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Good news for Michigan smelt season: PFAS levels lower than feared

small smelt in a net
Michigan health officials will soon update their fish consumption advisory for Great Lakes smelt, after scientist discovered that PFAS contamination levels are lower than previously thought. (Shutterstock photo)
  • For three years, Michigan health officials have warned against eating too many Lake Superior smelt, due to PFAS contamination
  • It turns out, though, that PFAS levels are lower than previously thought
  • State officials say earlier tests were amiss because of bile found in smelt, but haven’t yet altered advisories

Three years after Michigan warned against eating too much smelt from Lake Superior, scientists on Friday acknowledged the fish contain far less harmful PFAS than previously feared.

That could prompt changes in consumption recommendations about not just smelt, but other species including rock bass and sunfish also flagged for sky-high PFAS levels in waterways such as the Rouge River and Lake Cadillac.

State officials said the change comes after they discovered that liver bile found in the fish had interfered with lab tests, leading to inaccurately high readings of the so-called “forever chemicals” in fish tissue.

They suspected something was amiss because there were no “good, logical, environmental reasons for why the smelt should be showing these high levels.” said Abigail Hendershott, executive director of the Michigan PFAS Action Response Team within the Michigan Department of Environment, Great Lakes and Energy,

For now, the state is not changing its advice for anglers to limit meals of Lake Superior smelt to one serving per month (similar advice applies to smelt from lakes Huron and Michigan).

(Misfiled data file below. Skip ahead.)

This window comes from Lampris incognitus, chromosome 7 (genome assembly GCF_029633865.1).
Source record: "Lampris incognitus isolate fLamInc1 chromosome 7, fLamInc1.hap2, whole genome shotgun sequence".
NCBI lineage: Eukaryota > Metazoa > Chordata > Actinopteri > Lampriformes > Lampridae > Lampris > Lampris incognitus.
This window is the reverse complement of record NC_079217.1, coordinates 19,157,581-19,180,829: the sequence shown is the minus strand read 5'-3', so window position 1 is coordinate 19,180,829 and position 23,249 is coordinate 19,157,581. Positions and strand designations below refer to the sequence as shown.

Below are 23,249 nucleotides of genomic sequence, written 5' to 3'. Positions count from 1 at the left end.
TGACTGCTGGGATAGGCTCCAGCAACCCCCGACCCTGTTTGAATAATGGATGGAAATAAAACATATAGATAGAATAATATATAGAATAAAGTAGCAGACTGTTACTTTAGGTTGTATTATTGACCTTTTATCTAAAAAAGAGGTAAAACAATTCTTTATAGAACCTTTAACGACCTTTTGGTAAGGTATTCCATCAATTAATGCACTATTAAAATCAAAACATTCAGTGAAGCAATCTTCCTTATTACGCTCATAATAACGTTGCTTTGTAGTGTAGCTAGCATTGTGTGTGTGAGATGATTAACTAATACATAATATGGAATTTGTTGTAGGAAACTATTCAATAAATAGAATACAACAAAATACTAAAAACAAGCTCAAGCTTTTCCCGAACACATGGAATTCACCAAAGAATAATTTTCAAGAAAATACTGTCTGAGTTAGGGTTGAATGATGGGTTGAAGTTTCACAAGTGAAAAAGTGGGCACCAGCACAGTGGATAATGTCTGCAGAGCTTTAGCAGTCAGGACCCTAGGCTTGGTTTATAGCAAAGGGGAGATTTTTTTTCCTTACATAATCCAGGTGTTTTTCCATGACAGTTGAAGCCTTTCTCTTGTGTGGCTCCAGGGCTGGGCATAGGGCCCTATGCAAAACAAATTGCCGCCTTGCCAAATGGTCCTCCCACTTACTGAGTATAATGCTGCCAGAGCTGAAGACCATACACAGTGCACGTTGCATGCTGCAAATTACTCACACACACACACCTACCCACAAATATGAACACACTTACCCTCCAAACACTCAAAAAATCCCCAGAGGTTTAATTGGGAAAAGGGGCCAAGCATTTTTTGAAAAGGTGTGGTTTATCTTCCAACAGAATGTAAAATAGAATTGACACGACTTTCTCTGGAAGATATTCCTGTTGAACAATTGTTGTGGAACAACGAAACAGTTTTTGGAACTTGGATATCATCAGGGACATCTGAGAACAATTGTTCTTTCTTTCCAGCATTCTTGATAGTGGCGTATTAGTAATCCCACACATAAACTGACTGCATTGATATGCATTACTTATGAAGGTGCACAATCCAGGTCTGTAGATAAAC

But Lynn Sutfin, a spokesperson for the Michigan Department of Health and Human Services, said changes could follow in a few months, as the state updates its annual Eat Safe Fish Guides, which advise anglers about how to avoid harm from chemical contaminants in fish. 


After state scientists learned that fish bile was interfering with testing, they re-tested more than 180 tissue samples with different equipment. 

PFAS levels were dramatically lower: Fish tissue that earlier had shown levels above 100 parts-per-billion was now in the single digits or teens.

Hendershott called it a “major finding.” The state has shared its discovery with scientists in other states, tribes and academia, she said.

Beyond Lake Superior, the old testing method had prompted smelt consumption advisories in lakes Michigan and Huron, as well as several inland lakes. And it was used to test other fish species throughout the state, in some cases finding PFAS levels so high that health officials advise against eating any fish at all.


Research has linked PFAS exposure to developmental problems, hormonal and immunity problems, fertility issues, cancer and other human illnesses. 

News of the lower contamination levels is well-timed for the spring smelt run, during which anglers catch the silvery fish in nets as they swim into Great Lakes tributaries to spawn.

But at the same time that scientists are celebrating the lower PFAS levels, they’re also cautioning anglers that even small amounts of PFAS can harm humans.

“It is good news,” Hendershott said, “But we also want to temper expectations for the amount of fish that can be eaten…very small amounts are still toxic.”

Michigan officials start advising people to limit consumption of fish when concentrations of the PFAS compound known as PFOS, or Perfluorooctane sulfonic acid, reach 9 parts-per-billion. But the state is conducting a review to determine whether that threshold should be lowered.


Tom Pink, a hunter and angler who lives in Sault Ste. Marie, said Friday’s announcement helps clear up a mystery about the Lake Superior smelt.

But as for how the news might affect anglers? Pink said many of them probably weren’t concerned about PFAS to begin with.

“I really haven’t heard a lot of people express alarm,” Pink said.

That may be due to the limited nature of modern smelt runs, which have dwindled since the days when anglers could net garbage bags full of fish. These days, most anglers rarely catch enough to exceed the one-meal-a-month guidance, Pink surmised.

Friday’s news underscores just how much researchers still have to learn about how PFAS affects Michigan’s fish and wildlife.

PFAS is just one among many chemical threats to Michigan’s fish, joining a long list that includes legacy chemicals like mercury to PCBs. For detailed information about the fish in your watershed, visit the Eat Safe Fish program website.

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